Yue Yuen strikers vow to continue until benefit contribution deficit paid in full
Industrial action over social insurance system at world's largest shoemaker forces a concession, but it's not enough for employees
The world's largest shoemaker caved in to some demands by striking workers yesterday, but the four-day labour stoppage involving tens of thousands of employees continued to brew over company benefits.
The strike began after negotiations broke down over Yue Yuen's contribution to workers' social insurance, which covers retirement pensions, medical insurance, housing allowances and injury compensation as required by mainland law. Workers and employers contribute.
Employees renewed a strike on Monday after learning that the company's contributions were below the legal minimum. They refuse to end the strike, and criticised the company's plan to increase contributions in stages through next year.
"I think today is a small step of victory for workers. But the factory did not show enough sincerity. I feel numbed, weak and powerless to make real changes," said a female worker from Hunan province.
Workers who were interviewed declined to reveal their names, fearing retribution from the company.
Yue Yuen spokesman George Liu said some workers had given a "positive response" to a planned May 1 increase in company payments to a social insurance system. Employees were expected to return to work or face action by the company, he said, without specifying possible actions or giving an estimate of the number of workers on strike.
The workers have also demanded a pay rise. The factory employs about 60,000 workers. The strike has been one of the mainland's largest and comes amid signs of increased labour activism as the economy slows. Several workers said some 50,000 workers at seven Yue Yuen plants were on strike yesterday.
In Dongguan, several were injured after clashing with police, with some needing hospital treatment, workers said. Most of the factories have been guarded by a large police presence.
Workers said a senior factory manager in Gaobu town who tore strikers' posters was barred by employees from leaving the plant. They said the man jumped into a river to escape strikers and was rescued by police.
Yue Yuen, a company listed in Hong Kong, is owned by the Taiwan-based Pou Chen Corp. The group makes shoes for more than 60 brand names including Nike, Adidas, Reebok, Timberland and Converse.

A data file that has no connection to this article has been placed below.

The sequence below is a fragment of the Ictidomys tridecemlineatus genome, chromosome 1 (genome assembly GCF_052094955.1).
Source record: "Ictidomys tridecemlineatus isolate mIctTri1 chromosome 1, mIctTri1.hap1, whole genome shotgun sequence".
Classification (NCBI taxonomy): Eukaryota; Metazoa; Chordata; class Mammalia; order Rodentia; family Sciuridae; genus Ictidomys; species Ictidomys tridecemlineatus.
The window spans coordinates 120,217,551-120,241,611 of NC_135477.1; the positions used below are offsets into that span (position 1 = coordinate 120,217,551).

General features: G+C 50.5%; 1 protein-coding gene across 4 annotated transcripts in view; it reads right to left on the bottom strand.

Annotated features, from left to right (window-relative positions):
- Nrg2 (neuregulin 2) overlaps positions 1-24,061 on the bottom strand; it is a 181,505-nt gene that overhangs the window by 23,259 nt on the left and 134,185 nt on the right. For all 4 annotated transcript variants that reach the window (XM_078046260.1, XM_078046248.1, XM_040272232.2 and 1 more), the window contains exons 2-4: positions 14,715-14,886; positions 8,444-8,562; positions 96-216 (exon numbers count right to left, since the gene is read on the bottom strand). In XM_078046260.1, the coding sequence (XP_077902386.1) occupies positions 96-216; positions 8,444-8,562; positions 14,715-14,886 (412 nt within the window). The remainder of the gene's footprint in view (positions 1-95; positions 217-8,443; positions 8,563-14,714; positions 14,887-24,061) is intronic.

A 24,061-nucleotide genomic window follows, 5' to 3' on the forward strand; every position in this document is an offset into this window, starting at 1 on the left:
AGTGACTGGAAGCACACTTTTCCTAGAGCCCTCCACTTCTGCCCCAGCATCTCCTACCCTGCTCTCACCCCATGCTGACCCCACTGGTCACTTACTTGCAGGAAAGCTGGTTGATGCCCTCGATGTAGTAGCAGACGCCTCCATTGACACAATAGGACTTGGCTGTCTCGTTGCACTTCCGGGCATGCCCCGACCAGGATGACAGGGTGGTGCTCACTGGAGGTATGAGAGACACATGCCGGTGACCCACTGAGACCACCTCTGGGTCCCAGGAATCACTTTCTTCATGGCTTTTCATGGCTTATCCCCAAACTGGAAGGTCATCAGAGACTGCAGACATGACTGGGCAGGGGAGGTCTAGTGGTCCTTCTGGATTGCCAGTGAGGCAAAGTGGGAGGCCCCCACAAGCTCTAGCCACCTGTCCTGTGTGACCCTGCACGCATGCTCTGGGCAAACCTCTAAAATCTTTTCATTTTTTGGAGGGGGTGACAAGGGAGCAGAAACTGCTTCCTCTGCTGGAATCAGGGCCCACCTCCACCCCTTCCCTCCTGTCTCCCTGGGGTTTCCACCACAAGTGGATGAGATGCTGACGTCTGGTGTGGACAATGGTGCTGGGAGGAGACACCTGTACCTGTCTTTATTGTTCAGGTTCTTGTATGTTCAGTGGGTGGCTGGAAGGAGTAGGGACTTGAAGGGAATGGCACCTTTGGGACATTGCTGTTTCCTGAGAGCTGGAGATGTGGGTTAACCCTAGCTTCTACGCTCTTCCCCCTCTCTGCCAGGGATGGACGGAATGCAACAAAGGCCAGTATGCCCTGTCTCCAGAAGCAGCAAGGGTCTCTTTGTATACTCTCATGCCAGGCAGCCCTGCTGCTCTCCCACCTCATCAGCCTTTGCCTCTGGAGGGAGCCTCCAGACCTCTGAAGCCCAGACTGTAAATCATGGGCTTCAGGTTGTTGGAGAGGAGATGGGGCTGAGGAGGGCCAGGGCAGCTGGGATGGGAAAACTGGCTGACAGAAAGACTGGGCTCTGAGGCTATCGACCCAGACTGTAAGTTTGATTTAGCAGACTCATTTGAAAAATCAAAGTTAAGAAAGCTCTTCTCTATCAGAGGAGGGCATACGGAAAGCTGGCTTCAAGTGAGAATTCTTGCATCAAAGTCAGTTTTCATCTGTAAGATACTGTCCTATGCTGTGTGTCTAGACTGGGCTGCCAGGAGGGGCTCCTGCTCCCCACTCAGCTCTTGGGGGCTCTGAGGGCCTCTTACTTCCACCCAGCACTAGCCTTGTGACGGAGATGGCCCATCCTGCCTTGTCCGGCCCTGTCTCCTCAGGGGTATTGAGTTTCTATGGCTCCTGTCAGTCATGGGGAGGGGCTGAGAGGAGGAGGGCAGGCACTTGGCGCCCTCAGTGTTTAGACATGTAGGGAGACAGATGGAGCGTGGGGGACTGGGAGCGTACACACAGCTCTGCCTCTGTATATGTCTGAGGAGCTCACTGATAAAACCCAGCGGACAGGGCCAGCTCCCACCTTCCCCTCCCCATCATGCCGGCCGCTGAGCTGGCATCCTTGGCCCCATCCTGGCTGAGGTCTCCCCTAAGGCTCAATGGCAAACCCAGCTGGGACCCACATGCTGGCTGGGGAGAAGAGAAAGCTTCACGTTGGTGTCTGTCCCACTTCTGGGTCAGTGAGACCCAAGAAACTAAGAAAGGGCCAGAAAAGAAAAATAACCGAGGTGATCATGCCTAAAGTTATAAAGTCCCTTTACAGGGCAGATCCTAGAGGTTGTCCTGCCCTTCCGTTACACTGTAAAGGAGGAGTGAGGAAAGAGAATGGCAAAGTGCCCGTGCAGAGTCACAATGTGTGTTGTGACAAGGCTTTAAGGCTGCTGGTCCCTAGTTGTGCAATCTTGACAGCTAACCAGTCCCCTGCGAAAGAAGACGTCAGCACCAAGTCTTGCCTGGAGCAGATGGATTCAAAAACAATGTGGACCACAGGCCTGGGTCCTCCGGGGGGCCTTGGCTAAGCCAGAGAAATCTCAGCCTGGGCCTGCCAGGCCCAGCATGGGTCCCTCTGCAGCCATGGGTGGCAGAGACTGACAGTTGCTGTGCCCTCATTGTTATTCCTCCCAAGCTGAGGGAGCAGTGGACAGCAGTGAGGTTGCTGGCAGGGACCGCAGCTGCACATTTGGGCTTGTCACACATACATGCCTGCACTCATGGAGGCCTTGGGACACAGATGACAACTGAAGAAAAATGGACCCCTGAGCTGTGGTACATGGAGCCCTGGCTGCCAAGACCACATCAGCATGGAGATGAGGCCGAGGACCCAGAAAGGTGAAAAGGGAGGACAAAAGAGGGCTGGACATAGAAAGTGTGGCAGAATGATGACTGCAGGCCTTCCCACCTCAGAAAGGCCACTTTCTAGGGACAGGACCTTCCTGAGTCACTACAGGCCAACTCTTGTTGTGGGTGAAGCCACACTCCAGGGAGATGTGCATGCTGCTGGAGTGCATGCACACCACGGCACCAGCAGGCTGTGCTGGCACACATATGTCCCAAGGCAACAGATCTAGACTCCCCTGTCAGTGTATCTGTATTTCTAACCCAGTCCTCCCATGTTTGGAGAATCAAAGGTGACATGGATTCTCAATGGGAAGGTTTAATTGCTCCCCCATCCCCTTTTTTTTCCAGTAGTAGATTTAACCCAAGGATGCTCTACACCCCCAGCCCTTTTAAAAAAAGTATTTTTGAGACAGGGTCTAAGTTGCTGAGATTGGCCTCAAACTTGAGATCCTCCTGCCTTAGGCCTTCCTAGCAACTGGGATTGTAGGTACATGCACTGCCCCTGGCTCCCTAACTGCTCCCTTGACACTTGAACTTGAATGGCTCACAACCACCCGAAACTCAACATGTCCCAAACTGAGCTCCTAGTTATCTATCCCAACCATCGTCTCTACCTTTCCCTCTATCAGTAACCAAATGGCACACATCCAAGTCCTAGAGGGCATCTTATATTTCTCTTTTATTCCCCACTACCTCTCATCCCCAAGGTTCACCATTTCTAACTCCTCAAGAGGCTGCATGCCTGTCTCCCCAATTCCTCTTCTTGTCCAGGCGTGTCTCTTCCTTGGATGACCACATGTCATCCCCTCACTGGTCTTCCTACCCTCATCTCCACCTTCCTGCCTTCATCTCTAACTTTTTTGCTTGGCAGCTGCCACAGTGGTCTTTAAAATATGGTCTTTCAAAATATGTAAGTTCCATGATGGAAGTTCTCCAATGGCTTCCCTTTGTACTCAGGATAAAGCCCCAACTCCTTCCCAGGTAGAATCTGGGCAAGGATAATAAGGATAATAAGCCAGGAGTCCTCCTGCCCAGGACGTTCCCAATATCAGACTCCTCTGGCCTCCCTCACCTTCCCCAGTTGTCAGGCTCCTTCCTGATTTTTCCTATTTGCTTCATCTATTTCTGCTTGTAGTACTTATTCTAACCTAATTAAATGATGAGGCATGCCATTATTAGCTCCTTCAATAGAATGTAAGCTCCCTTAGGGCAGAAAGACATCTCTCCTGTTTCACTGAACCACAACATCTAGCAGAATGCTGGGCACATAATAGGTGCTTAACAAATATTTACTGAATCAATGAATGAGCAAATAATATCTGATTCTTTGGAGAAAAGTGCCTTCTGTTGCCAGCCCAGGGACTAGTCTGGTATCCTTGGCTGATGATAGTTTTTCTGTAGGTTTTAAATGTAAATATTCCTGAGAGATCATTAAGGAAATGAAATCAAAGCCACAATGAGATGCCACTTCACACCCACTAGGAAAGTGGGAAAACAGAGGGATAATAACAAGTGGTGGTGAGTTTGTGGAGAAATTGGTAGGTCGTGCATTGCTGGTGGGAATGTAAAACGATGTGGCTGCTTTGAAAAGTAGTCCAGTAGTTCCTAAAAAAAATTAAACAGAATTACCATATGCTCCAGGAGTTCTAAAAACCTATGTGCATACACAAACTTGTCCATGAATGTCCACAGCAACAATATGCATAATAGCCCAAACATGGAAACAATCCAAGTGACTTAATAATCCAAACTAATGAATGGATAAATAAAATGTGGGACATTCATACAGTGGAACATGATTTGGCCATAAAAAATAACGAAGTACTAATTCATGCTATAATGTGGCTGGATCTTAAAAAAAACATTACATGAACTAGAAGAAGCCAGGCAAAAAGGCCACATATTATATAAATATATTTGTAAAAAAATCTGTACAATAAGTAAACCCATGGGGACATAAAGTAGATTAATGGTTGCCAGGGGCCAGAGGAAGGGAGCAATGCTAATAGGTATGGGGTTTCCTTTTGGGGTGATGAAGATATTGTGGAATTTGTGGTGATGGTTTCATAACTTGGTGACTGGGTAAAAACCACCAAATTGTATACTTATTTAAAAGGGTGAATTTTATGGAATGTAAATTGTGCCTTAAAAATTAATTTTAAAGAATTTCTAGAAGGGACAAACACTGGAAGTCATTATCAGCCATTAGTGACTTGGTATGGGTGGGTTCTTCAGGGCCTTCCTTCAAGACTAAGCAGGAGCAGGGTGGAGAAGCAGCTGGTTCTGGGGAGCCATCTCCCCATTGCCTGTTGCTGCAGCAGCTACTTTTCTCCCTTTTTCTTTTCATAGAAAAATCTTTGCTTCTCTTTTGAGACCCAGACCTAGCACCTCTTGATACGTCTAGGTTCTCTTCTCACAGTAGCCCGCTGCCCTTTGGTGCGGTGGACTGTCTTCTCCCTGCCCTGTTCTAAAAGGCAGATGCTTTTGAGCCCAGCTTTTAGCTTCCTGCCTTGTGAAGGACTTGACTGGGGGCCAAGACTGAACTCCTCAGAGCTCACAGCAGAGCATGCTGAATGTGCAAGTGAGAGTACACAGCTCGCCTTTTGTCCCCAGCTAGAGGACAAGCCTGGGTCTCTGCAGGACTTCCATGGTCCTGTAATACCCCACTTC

According to workers, the employer's social benefits contribution was based on 21 per cent of average workers' wages, calculated at about 1,800 yuan (HK$2,260) per worker. Workers, though, said the average monthly wage was about 3,000 yuan, meaning that employer contributions were short by about 250 yuan a month.
The news prompted workers to check their social insurance balances, discovering that they too had been shortchanged. "We are very angry and feel we've been lied to over the years,'' said another 52-year-old worker. "How are we going to live after we retired?"
Pou Chen said management had agreed to meet worker demands to start paying the money needed to make up for the social insurance shortage from May 1 until the end of next year. It warned shareholders that the payout would hurt the company's financial performance.
Liu Kaiming, director of the Institute of Contemporary Observation, a labour rights NGO in Shenzhen, said Yue Yuen's compromise gave workers a victory.
"The company should pay up the amount in full. It's too early to tell whether the offer can be honoured," he said.
Most workers vowed to continue the strike unless their company immediately paid the shortfall. "We can't be fooled by the management any more," one worker said. "The strike must continue as long as the money is not realised."
Workers estimated that in Gaobu alone, Yue Yuen owed up to 800 million yuan for social insurance and the figure for all its mainland workers could be as high as 4 billion yuan.
Lin Dong, a representative of the Shenzhen-based Chunfeng Labour Dispute Service, who was blocked by Dongguan police on Sunday when his team tried to advise workers on a petition, said the workers lacked a well-organised body to negotiate with management.
"Not many are willing to take the lead for fear of retribution. This could be quite problematic," Lin said. "Even with a peace offer as such, workers are not willing to trust the management."
He urged the government-affiliated Dongguan Federation of Trade Unions to represent workers' interests. "The strike has reached a critical stage today. It could go down the drain if the government steps up its crackdown and the company begins firing workers," Lin said.